As of October 29, 2016, the Company did not have any amounts outstanding under the revolving line of credit. As of October 29, 2016, the Company had $586.3 million undrawn borrowing availability under the revolving line of credit. As of October 29, 2016 and January 30, 2016, the Company had $13.7 million and $15.0 million in outstanding letters of credit, respectively.

Borrowings under the revolving line of credit are subject to interest, at the borrowers’ option, at either the bank’s reference rate or LIBOR (or the Bank of America “BA” Rate or the Canadian Prime Rate, as such terms are defined in the credit agreement, for Canadian borrowings denominated in Canadian dollars or the United States Index Rate or LIBOR for Canadian borrowings denominated in United States dollars) plus an applicable margin rate, in each case.

The credit agreement contains various restrictive covenants, including, among others, limitations on the ability to incur liens, make loans or other investments, incur additional debt, issue additional equity, merge or consolidate with or into another person, sell assets, pay dividends or make other distributions, or enter into transactions with affiliates, along with other restrictions and limitations typical to credit agreements of this type and size. As of October 29, 2016, the Company was in compliance with all covenants contained in the credit agreement.

 

 

NOTE 10—FAIR VALUE OF FINANCIAL INSTRUMENTS

Financial Assets and Liabilities

Certain financial assets and liabilities are required to be carried at fair value. Fair value is the price that would be received to sell an asset, or paid to transfer a liability, in an orderly transaction between market participants at the measurement date. In determining the fair value, the Company utilizes market data or assumptions that it believes market participants would use in pricing the asset or liability, which would maximize the use of observable inputs and minimize the use of unobservable inputs to the extent possible, including assumptions about risk and the risks inherent in the inputs of the valuation technique.

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The degree of judgment used in measuring the fair value of financial instruments generally correlates to the level of pricing observability. Pricing observability is impacted by a number of factors, including the type of financial instrument, whether the financial instrument is new to the market and not yet established and the characteristics specific to the transaction. Financial instruments with readily available active quoted prices for which fair value can be measured generally will have a higher degree of pricing observability and a lesser degree of judgment used in measuring fair value. Conversely, financial instruments rarely traded or not quoted will generally have less, or no, pricing observability and a higher degree of judgment used in measuring fair value.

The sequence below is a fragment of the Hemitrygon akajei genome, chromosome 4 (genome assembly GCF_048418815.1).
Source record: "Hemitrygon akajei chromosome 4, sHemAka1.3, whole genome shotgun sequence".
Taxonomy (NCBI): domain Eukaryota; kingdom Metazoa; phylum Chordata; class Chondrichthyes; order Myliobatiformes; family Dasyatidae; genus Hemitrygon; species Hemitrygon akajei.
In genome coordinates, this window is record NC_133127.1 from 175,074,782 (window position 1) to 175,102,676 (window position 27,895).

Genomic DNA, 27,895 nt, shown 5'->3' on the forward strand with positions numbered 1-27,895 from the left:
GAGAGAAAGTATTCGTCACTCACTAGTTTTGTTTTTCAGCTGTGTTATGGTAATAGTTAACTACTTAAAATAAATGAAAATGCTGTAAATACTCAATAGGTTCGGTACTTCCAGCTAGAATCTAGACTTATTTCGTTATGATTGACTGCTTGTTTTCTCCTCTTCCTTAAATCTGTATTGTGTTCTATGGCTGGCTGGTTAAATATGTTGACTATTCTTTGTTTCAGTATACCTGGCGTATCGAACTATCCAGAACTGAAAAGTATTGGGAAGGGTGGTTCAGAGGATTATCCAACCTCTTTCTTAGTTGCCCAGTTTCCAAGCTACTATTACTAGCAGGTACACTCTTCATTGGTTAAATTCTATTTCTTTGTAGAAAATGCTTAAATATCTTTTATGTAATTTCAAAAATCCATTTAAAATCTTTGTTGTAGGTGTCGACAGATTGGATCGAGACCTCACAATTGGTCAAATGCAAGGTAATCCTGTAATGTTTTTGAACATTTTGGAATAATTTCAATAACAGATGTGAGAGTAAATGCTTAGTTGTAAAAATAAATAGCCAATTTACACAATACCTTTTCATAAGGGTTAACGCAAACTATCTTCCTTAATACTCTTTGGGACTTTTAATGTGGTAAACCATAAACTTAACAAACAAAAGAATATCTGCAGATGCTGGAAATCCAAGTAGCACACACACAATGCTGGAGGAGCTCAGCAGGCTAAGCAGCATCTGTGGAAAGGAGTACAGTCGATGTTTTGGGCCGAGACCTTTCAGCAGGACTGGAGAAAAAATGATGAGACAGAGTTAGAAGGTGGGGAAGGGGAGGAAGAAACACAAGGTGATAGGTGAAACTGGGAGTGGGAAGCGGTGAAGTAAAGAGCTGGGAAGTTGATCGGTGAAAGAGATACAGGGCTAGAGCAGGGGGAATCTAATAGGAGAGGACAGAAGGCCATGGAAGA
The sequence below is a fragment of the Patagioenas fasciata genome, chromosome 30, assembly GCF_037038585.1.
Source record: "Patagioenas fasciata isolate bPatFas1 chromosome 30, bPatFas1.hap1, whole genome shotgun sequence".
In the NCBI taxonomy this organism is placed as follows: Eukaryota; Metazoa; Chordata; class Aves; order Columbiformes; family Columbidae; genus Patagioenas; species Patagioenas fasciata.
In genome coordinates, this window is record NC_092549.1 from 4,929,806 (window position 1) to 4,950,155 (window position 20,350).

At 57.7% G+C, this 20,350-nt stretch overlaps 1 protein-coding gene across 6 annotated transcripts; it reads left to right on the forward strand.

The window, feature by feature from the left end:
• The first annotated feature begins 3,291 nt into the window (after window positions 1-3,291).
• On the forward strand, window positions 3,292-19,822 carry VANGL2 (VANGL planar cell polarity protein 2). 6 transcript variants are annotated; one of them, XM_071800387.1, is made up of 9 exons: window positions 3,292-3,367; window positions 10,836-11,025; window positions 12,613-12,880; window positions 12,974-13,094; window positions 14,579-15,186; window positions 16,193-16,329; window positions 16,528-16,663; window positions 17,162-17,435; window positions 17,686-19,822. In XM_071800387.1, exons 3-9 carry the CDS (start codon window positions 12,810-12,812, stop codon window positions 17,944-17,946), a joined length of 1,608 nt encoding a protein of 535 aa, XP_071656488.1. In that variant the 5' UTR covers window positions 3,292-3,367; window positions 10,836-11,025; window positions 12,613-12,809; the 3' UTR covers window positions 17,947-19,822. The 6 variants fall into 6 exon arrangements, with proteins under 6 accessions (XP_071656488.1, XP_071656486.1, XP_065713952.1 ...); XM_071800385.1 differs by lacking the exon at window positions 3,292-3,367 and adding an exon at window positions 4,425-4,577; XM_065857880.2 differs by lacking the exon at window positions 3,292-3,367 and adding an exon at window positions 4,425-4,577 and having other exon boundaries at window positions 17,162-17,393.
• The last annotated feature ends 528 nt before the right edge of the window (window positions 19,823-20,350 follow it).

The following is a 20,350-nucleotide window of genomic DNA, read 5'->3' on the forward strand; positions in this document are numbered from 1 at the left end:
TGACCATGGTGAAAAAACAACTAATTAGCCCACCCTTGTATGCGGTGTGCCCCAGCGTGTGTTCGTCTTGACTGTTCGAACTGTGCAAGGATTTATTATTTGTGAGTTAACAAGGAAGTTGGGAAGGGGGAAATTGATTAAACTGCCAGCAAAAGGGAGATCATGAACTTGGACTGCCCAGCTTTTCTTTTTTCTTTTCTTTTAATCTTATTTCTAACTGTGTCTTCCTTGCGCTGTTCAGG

The Company’s financial assets and liabilities measured and reported at fair value are classified and disclosed in one of the following categories:

 

Level 1—Quoted prices are available in active markets for identical investments as of the reporting date.

 

Level 2—Pricing inputs are other than quoted prices in active markets, which are either directly or indirectly observable as of the reporting date, and fair value is determined through the use of models or other valuation methodologies.

 

Level 3—Pricing inputs are unobservable for the investment and include situations where there is little, if any, market activity for the investment. The inputs used in the determination of fair value require significant management judgment or estimation.

A financial instrument’s categorization within the fair value hierarchy is based upon the lowest level of input that is significant to the fair value measurement.

Fair Value Measurements

All of the Company’s investments are classified as available-for-sale and are carried at fair value. Assets measured at fair value were as follows (in thousands):

 

 

 

October 29,

 

 

January 30,

 

 

 

2016

 

 

2016

 

 

 

Level 1

 

 

Level 2

 

 

Total

 

 

Level 1

 

 

Level 2

 

 

Total

 

Cash equivalents

 

 

 

 

 

 

 

 

 

 

 

 

 

 

 

 

 

 

 

 

 

 

 

 

Money market funds

 

$

6,443

 

 

$

 

 

$

6,443

 

 

$

70

 

 

$

 

 

$

70

 

Commercial paper

 

 

 

 

 

999

 

 

 

999

 

 

 

 

 

 

46,726

 

 

 

46,726

 

Total cash equivalents

 

 

6,443

 

 

 

999

 

 

 

7,442

 

 

 

70

 

 

 

46,726

 

 

 

46,796

 

Short-term investments

 

 

 

 

 

 

 

 

 

 

 

 

 

 

 

 

 

 

 

 

 

 

 

 

Commercial paper

 

 

 

 

 

35,213

 

 

 

35,213

 

 

 

 

 

 

15,488

 

 

 

15,488

 

Government agency obligations

 

 

29,785

 

 

 

105,155

 

 

 

134,940

 

 

 

22,011

 

 

 

93,302

 

 

 

115,313

 

Total short-term investments

 

 

29,785

 

 

 

140,368

 

 

 

170,153

 

 

 

22,011

 

 

 

108,790

 

 

 

130,801

 

Long-term investments

 

 

 

 

 

 

 

 

 

 

 

 

 

 

 

 

 

 

 

 

 

 

 

 

Government agency obligations

 

 

 

 

 

21,056

 

 

 

21,056

 

 

 

7,829

 

 

 

14,225

 

 

 

22,054

 

Total long-term investments